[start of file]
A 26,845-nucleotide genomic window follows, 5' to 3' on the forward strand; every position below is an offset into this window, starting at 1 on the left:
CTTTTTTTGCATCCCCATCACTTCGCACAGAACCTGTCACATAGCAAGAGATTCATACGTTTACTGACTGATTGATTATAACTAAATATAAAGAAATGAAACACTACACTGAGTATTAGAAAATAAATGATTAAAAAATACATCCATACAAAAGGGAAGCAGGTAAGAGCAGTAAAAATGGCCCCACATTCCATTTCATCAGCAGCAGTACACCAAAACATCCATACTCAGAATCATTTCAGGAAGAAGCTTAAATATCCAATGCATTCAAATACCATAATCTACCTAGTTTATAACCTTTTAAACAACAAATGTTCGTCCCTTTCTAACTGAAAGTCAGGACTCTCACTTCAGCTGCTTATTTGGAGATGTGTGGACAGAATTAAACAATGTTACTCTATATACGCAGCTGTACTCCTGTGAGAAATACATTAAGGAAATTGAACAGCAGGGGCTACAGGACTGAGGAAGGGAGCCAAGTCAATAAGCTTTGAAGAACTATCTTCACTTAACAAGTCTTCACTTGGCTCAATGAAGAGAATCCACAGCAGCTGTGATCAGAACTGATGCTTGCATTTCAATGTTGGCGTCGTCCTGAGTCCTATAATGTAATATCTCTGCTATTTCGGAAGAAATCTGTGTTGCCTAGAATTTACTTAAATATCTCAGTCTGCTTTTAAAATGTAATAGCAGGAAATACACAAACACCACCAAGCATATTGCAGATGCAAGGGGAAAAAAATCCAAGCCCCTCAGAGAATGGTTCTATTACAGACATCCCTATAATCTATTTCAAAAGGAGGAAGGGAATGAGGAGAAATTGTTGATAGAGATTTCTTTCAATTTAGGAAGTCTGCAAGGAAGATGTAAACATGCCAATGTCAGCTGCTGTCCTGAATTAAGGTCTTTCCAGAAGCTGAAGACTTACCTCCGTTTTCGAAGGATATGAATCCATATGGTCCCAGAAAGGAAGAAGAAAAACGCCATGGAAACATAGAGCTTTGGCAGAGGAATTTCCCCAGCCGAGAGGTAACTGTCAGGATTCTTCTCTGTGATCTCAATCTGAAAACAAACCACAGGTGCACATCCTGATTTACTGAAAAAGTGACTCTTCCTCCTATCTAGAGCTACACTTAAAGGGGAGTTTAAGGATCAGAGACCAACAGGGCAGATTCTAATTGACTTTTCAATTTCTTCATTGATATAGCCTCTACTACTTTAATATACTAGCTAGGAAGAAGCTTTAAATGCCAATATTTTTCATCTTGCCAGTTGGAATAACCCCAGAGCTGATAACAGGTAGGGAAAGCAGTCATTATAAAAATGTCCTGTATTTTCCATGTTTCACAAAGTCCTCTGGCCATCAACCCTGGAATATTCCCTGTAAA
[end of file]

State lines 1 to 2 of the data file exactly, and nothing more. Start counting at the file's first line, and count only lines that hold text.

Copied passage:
A 26,845-nucleotide genomic window follows, 5' to 3' on the forward strand; every position below is an offset into this window, starting at 1 on the left:
CTTTTTTTGCATCCCCATCACTTCGCACAGAACCTGTCACATAGCAAGAGATTCATACGTTTACTGACTGATTGATTATAACTAAATATAAAGAAATGAAACACTACACTGAGTATTAGAAAATAAATGATTAAAAAATACATCCATACAAAAGGGAAGCAGGTAAGAGCAGTAAAAATGGCCCCACATTCCATTTCATCAGCAGCAGTACACCAAAACATCCATACTCAGAATCATTTCAGGAAGAAGCTTAAATATCCAATGCATTCAAATACCATAATCTACCTAGTTTATAACCTTTTAAACAACAAATGTTCGTCCCTTTCTAACTGAAAGTCAGGACTCTCACTTCAGCTGCTTATTTGGAGATGTGTGGACAGAATTAAACAATGTTACTCTATATACGCAGCTGTACTCCTGTGAGAAATACATTAAGGAAATTGAACAGCAGGGGCTACAGGACTGAGGAAGGGAGCCAAGTCAATAAGCTTTGAAGAACTATCTTCACTTAACAAGTCTTCACTTGGCTCAATGAAGAGAATCCACAGCAGCTGTGATCAGAACTGATGCTTGCATTTCAATGTTGGCGTCGTCCTGAGTCCTATAATGTAATATCTCTGCTATTTCGGAAGAAATCTGTGTTGCCTAGAATTTACTTAAATATCTCAGTCTGCTTTTAAAATGTAATAGCAGGAAATACACAAACACCACCAAGCATATTGCAGATGCAAGGGGAAAAAAATCCAAGCCCCTCAGAGAATGGTTCTATTACAGACATCCCTATAATCTATTTCAAAAGGAGGAAGGGAATGAGGAGAAATTGTTGATAGAGATTTCTTTCAATTTAGGAAGTCTGCAAGGAAGATGTAAACATGCCAATGTCAGCTGCTGTCCTGAATTAAGGTCTTTCCAGAAGCTGAAGACTTACCTCCGTTTTCGAAGGATATGAATCCATATGGTCCCAGAAAGGAAGAAGAAAAACGCCATGGAAACATAGAGCTTTGGCAGAGGAATTTCCCCAGCCGAGAGGTAACTGTCAGGATTCTTCTCTGTGATCTCAATCTGAAAACAAACCACAGGTGCACATCCTGATTTACTGAAAAAGTGACTCTTCCTCCTATCTAGAGCTACACTTAAAGGGGAGTTTAAGGATCAGAGACCAACAGGGCAGATTCTAATTGACTTTTCAATTTCTTCATTGATATAGCCTCTACTACTTTAATATACTAGCTAGGAAGAAGCTTTAAATGCCAATATTTTTCATCTTGCCAGTTGGAATAACCCCAGAGCTGATAACAGGTAGGGAAAGCAGTCATTATAAAAATGTCCTGTATTTTCCATGTTTCACAAAGTCCTCTGGCCATCAACCCTGGAATATTCCCTGTAAA